"When I met professor Sakai, he told me about his research on wood powder and waste concrete powder," Kota said. "It was interesting, and I was thinking what will fit as a new material. I found that a huge amount of food waste is generated in Japan annually, and I thought this is a big issue that we have to solve. That's why I focused on food waste, such as vegetables of fruit.

a man wearing a suit and tie: University of Tokyo professor Yuya Sakai, specializes in concrete recycling. He says 1.3 billion tons of food are wasted every year, and much of that can have a second life in building construction. Courtesy of Yuya Sakai © Courtesy of Yuya Sakai University of Tokyo professor Yuya Sakai, specializes in concrete recycling. He says 1.3 billion tons of food are wasted every year, and much of that can have a second life in building construction. Courtesy of Yuya Sakai

"It is said that one-third of food is wasted in the whole world."

Kota adapted the heat pressing method, using lower temperatures (between 50 and 150 degrees Celsius), to produce materials four times stronger than concrete.

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Mr. Furst said Lego is better positioned to spearhead plastics research than most companies because plastic is at the core of its business and Lego is a vertically integrated company. “They make one product, and the one product they make is from one kind of plastic. Mr. Brooks said they won’t rule out any possibilities in their search for alternatives, but Lego prefers that their new plastic be derived from waste materials , such as corn stalk or other agricultural waste “that doesn’t appear to serve any other purpose.”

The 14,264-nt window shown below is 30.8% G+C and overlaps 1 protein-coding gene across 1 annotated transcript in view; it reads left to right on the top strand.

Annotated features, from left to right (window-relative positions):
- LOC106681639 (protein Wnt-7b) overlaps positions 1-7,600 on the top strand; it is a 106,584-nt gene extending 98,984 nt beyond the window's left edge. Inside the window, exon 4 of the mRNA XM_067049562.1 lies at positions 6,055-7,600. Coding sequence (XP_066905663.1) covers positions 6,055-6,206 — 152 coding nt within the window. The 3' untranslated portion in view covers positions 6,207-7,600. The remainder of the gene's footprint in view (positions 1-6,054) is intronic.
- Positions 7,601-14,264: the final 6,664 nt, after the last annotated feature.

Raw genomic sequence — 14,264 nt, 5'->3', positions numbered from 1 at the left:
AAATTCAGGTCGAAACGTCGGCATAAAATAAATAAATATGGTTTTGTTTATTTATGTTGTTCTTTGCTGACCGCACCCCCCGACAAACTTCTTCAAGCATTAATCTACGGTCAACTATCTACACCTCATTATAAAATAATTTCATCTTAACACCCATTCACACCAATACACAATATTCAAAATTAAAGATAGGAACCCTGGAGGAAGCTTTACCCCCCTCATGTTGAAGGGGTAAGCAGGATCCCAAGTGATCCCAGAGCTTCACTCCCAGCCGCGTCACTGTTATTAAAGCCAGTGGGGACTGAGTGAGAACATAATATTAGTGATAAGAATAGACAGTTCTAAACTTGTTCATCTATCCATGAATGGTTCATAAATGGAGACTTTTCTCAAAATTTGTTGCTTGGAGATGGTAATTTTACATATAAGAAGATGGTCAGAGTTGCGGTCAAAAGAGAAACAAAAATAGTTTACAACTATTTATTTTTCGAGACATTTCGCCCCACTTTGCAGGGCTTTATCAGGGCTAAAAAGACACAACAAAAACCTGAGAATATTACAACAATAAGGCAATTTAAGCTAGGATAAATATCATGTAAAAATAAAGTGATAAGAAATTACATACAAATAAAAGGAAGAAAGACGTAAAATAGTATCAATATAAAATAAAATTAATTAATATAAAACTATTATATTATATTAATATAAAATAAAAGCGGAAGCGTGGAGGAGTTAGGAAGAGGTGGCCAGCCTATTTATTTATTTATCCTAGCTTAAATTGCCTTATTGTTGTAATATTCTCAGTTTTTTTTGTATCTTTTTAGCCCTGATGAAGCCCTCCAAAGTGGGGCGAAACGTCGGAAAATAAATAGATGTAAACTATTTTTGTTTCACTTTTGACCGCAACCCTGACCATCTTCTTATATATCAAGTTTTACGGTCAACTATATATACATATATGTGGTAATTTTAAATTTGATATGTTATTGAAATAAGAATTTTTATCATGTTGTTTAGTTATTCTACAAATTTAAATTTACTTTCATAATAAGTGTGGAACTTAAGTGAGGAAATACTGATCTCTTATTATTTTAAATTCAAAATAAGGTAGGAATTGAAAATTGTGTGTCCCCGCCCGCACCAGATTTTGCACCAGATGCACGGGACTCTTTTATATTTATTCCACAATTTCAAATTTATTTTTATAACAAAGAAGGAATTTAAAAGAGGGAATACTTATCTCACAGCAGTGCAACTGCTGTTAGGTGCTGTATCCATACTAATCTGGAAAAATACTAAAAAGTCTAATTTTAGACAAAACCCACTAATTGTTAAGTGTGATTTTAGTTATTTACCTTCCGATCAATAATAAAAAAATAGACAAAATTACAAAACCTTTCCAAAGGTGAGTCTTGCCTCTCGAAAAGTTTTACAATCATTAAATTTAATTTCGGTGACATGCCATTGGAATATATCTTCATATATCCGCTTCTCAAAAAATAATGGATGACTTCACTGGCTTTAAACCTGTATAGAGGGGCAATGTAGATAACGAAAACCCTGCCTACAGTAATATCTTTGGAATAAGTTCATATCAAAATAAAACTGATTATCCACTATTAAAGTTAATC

From these small interlocking bricks , which can be connected to assemble an infinite number of designs, Lego has evolved into a huge worldwide enterprise that makes toys and movies and runs theme parks. But before all that, Lego began as a carpentry business in the village of Billund, Denmark in 1932. In 1947, the LEGO company was the first in Denmark to use a plastic injection molding machine for making toys. This allowed the company to manufacture Automatic Binding Bricks , created in 1949.

"It holds its original smell," said Sakai. "You can smell orange if you make samples from oranges."

The material is nontoxic, and while it's safe to consume, "it's rather crunchy," jokes the professor.

The research has attracted interest from some product manufacturers, but further work is needed before it's recognized for building purposes.

"In the future, we can develop more strength and materials from vegetables and fruit ... for real construction and structural materials," said Kota.

"For buildings, it will be a kind of future application," said Sakai. "But so far, many companies have contacted us. They are interested in producing furniture, boxes and such small things.

"The bonding mechanism of these materials are not clarified completely yet, so we have to study these and prove them. That will be the next step. We also want to investigate a bigger variety of food scraps."

a close up of a piece of paper: The unique food recycling project can produce building materials in a variety of natural colors. Kota Machida/Zenger News/Getty Images © Kota Machida/Zenger News/Getty Images The unique food recycling project can produce building materials in a variety of natural colors. Kota Machida/Zenger News/Getty Images

He said students are interested in the research and that new members will join the laboratory next year.

Another useful element, Kota said, is the color of the materials they can produce.

"It can retain its original color, and when we add other elements to the mix, we can control the color. I think it can meet a wide range of demands."

Mango is their favorite food item for materials so far: "It tastes sweet, and it smells nice," said Kota.

The paper, "Development of Novel Construction Material from Food Waste" was published in May.

This story was provided to Newsweek by Zenger News.

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Ending the food box program was the right move .
USDA should be applauded for canceling the Farmers-to-Families Food Box program and focusing efforts on meeting the food needs of needy families. Joseph Glauber is a senior research fellow at the International Food Policy Research Institute and a visiting scholar at the American Enterprise Institute and former Chief Economist, USDA.

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This is interesting!